Workshop on Technology and Disability in the Developing World - 2010

 

Friday, June 18th, 2010 – University of Washington, Seattle, WA

(All videos have English language captioning)

Morning Session

Becky Matter & Joyojeet Pal. "Introduction" (Video)

Bridgett Perry , MA, Director and Founder of Community Inclusion Through Technology International (CITTI Project). “Adaptations For People With Disabilities In the Developing World: A Collaborative Model In Latin America” (Video: Part 1, Part 2, Part 3, Part 4)

The CITTI Project is building capacity in developing countries to create economic, sustainable adaptations, enabling people to participate more fully at home, school, and in the workforce. We address obligations set forth by the UN Convention on the Rights of Persons with Disabilities (CRPD) to promote the availability of assistive technology (AT) and give priority to low-cost technologies. Moreover, we leverage the power of simple adaptive aides to demonstrate how disability is a social construct that can change as members of communities witness individuals with disabilities to be more capable. Anecdotal stories of people experiencing a shift in their own expectations and attitudes about people with disabilities will be shared. We will describe our current collaborative model in Ecuador where we lead hands-on workshops to make adaptations from local materials, establish adaptation libraries to display samples for replication, and distribute our publication, A Visual Guide of Adaptations for People with Disabilities. The Guide illustrates in photos how to create adaptations. Our goal is to extend our program to the poorest countries in Latin American with an expectation of directly influencing the lives of an estimated 2.74 million people with disabilities.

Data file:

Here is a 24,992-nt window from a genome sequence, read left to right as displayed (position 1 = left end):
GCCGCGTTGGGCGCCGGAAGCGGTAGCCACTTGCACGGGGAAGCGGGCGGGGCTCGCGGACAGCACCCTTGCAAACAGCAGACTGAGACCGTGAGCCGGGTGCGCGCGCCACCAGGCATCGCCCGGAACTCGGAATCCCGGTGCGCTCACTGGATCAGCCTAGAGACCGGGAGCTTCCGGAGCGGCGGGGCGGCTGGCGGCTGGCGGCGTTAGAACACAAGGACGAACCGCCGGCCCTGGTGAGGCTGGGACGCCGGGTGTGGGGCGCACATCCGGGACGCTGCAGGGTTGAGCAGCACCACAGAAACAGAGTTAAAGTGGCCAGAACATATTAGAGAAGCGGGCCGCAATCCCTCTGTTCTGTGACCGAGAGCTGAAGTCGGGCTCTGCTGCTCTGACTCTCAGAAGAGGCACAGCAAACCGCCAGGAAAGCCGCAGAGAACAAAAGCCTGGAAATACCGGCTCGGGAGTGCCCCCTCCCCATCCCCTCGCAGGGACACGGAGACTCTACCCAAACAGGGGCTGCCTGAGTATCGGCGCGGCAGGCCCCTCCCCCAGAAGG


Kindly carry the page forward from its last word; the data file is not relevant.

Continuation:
Johan Borg , MSc, Lund University, Sweden. “Outcomes of Assistive Technology Use in Low-Income Countries: Findings from Bangladesh” (Video: Part 1, Part 2, Part 3)